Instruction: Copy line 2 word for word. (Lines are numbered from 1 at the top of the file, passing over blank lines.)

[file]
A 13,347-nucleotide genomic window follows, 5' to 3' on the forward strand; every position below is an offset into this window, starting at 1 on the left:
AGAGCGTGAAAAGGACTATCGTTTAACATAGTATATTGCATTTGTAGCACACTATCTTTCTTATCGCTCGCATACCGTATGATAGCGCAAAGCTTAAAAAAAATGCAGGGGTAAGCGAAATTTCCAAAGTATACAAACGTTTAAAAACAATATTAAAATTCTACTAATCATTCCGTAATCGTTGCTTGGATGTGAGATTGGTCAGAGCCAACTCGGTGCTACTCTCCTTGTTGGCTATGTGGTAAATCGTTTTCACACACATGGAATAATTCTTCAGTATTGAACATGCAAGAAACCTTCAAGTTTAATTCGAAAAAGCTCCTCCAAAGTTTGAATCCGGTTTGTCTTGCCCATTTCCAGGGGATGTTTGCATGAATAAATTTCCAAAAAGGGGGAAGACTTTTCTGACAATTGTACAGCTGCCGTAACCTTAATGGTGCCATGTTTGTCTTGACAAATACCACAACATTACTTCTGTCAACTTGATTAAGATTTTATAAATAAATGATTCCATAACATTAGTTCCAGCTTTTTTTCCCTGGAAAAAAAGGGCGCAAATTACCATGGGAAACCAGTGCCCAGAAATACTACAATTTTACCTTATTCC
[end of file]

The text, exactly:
AGAGCGTGAAAAGGACTATCGTTTAACATAGTATATTGCATTTGTAGCACACTATCTTTCTTATCGCTCGCATACCGTATGATAGCGCAAAGCTTAAAAAAAATGCAGGGGTAAGCGAAATTTCCAAAGTATACAAACGTTTAAAAACAATATTAAAATTCTACTAATCATTCCGTAATCGTTGCTTGGATGTGAGATTGGTCAGAGCCAACTCGGTGCTACTCTCCTTGTTGGCTATGTGGTAAATCGTTTTCACACACATGGAATAATTCTTCAGTATTGAACATGCAAGAAACCTTCAAGTTTAATTCGAAAAAGCTCCTCCAAAGTTTGAATCCGGTTTGTCTTGCCCATTTCCAGGGGATGTTTGCATGAATAAATTTCCAAAAAGGGGGAAGACTTTTCTGACAATTGTACAGCTGCCGTAACCTTAATGGTGCCATGTTTGTCTTGACAAATACCACAACATTACTTCTGTCAACTTGATTAAGATTTTATAAATAAATGATTCCATAACATTAGTTCCAGCTTTTTTTCCCTGGAAAAAAAGGGCGCAAATTACCATGGGAAACCAGTGCCCAGAAATACTACAATTTTACCTTATTCC